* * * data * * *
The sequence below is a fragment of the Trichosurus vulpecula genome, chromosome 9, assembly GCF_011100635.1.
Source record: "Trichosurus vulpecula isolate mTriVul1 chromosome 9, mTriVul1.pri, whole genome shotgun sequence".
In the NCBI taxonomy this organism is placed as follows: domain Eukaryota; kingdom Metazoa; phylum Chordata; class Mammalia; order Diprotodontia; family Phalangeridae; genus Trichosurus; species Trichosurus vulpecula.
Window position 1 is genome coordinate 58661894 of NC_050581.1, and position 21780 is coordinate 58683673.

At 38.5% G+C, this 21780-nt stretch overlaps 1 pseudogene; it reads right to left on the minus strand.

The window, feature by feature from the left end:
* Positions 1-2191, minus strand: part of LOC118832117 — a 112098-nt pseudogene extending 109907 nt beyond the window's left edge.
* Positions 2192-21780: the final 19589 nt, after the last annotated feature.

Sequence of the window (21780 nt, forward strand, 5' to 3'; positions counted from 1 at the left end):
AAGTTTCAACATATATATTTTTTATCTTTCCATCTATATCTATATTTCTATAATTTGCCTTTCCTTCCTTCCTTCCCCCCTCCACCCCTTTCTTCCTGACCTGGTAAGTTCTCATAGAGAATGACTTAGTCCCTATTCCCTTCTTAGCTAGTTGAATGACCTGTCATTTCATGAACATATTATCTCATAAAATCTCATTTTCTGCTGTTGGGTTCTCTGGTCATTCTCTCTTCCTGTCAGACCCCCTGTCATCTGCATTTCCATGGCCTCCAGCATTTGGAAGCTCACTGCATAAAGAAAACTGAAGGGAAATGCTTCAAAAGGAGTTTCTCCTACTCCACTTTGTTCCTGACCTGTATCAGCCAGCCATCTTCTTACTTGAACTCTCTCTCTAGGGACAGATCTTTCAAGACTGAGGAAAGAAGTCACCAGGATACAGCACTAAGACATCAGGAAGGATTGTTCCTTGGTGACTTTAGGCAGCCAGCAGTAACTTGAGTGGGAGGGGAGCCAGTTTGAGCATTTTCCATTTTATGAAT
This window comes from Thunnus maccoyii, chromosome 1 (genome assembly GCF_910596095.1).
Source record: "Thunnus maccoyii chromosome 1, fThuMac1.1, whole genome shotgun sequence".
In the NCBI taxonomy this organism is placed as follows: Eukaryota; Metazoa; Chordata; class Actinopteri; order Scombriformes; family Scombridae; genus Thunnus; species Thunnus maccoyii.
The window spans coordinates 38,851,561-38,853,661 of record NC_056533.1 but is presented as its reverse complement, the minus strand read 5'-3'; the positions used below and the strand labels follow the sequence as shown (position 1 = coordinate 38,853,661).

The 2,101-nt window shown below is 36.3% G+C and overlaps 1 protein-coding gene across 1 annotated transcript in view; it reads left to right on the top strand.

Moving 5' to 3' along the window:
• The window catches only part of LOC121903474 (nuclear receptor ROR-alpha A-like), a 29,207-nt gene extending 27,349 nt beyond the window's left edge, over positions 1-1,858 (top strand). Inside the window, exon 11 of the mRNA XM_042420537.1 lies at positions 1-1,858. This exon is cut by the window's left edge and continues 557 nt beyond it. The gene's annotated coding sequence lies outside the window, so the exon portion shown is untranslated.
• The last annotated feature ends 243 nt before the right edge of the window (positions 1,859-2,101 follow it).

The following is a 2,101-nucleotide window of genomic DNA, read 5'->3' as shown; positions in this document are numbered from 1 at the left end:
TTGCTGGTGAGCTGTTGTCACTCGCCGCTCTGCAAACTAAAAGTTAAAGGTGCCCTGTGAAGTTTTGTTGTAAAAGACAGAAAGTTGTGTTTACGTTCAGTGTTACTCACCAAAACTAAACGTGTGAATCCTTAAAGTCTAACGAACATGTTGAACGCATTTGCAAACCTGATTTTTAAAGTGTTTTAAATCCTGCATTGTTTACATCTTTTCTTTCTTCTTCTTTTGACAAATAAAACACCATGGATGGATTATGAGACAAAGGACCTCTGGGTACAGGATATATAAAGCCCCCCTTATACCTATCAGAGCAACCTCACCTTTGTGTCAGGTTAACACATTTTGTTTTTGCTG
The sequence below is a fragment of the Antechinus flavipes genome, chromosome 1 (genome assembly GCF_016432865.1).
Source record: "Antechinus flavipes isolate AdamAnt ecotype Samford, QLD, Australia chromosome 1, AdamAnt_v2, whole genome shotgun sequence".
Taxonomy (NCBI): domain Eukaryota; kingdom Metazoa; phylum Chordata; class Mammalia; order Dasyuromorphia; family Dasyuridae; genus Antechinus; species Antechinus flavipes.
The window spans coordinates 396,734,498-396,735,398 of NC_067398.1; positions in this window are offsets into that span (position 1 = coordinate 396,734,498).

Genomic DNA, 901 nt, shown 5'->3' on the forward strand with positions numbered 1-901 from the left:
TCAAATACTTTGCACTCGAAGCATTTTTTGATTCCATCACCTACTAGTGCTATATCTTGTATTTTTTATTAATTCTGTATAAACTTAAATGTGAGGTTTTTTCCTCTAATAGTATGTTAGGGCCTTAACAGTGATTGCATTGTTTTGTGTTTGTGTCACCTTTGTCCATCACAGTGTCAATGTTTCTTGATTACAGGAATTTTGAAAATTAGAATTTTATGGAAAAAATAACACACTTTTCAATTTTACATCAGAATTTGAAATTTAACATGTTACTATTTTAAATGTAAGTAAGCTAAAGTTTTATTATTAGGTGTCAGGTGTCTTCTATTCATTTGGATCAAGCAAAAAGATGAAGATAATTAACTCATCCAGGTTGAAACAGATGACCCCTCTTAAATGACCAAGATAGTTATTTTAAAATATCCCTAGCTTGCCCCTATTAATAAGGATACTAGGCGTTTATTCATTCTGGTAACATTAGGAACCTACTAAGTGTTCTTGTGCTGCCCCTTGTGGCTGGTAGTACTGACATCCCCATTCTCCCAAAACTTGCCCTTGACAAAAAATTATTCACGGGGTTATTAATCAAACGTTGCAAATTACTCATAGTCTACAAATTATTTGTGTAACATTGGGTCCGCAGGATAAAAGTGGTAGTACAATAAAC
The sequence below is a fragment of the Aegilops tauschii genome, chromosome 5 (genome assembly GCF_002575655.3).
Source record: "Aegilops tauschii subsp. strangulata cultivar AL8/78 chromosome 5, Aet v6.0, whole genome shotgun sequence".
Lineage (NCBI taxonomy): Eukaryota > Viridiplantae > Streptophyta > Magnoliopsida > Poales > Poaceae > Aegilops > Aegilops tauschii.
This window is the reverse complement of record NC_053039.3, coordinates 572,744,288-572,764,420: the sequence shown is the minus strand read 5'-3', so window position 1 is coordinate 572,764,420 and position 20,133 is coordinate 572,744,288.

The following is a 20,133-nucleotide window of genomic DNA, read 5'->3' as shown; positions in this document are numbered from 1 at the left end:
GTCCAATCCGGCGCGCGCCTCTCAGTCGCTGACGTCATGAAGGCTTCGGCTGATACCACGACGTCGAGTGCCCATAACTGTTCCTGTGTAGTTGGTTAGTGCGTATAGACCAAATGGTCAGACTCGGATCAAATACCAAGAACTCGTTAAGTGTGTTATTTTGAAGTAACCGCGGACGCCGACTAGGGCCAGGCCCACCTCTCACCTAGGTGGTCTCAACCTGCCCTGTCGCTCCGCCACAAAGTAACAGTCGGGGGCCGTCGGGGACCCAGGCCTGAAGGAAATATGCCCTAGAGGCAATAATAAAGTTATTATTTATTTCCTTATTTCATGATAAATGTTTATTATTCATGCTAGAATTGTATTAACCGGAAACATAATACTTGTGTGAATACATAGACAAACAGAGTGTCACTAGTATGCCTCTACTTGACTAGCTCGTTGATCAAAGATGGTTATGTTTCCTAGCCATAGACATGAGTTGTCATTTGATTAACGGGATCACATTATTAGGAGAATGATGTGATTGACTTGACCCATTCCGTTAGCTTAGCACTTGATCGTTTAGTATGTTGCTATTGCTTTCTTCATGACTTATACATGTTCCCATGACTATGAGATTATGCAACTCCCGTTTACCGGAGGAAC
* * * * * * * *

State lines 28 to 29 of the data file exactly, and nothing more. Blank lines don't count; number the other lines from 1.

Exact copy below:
Source record: "Aegilops tauschii subsp. strangulata cultivar AL8/78 chromosome 5, Aet v6.0, whole genome shotgun sequence".
Lineage (NCBI taxonomy): Eukaryota > Viridiplantae > Streptophyta > Magnoliopsida > Poales > Poaceae > Aegilops > Aegilops tauschii.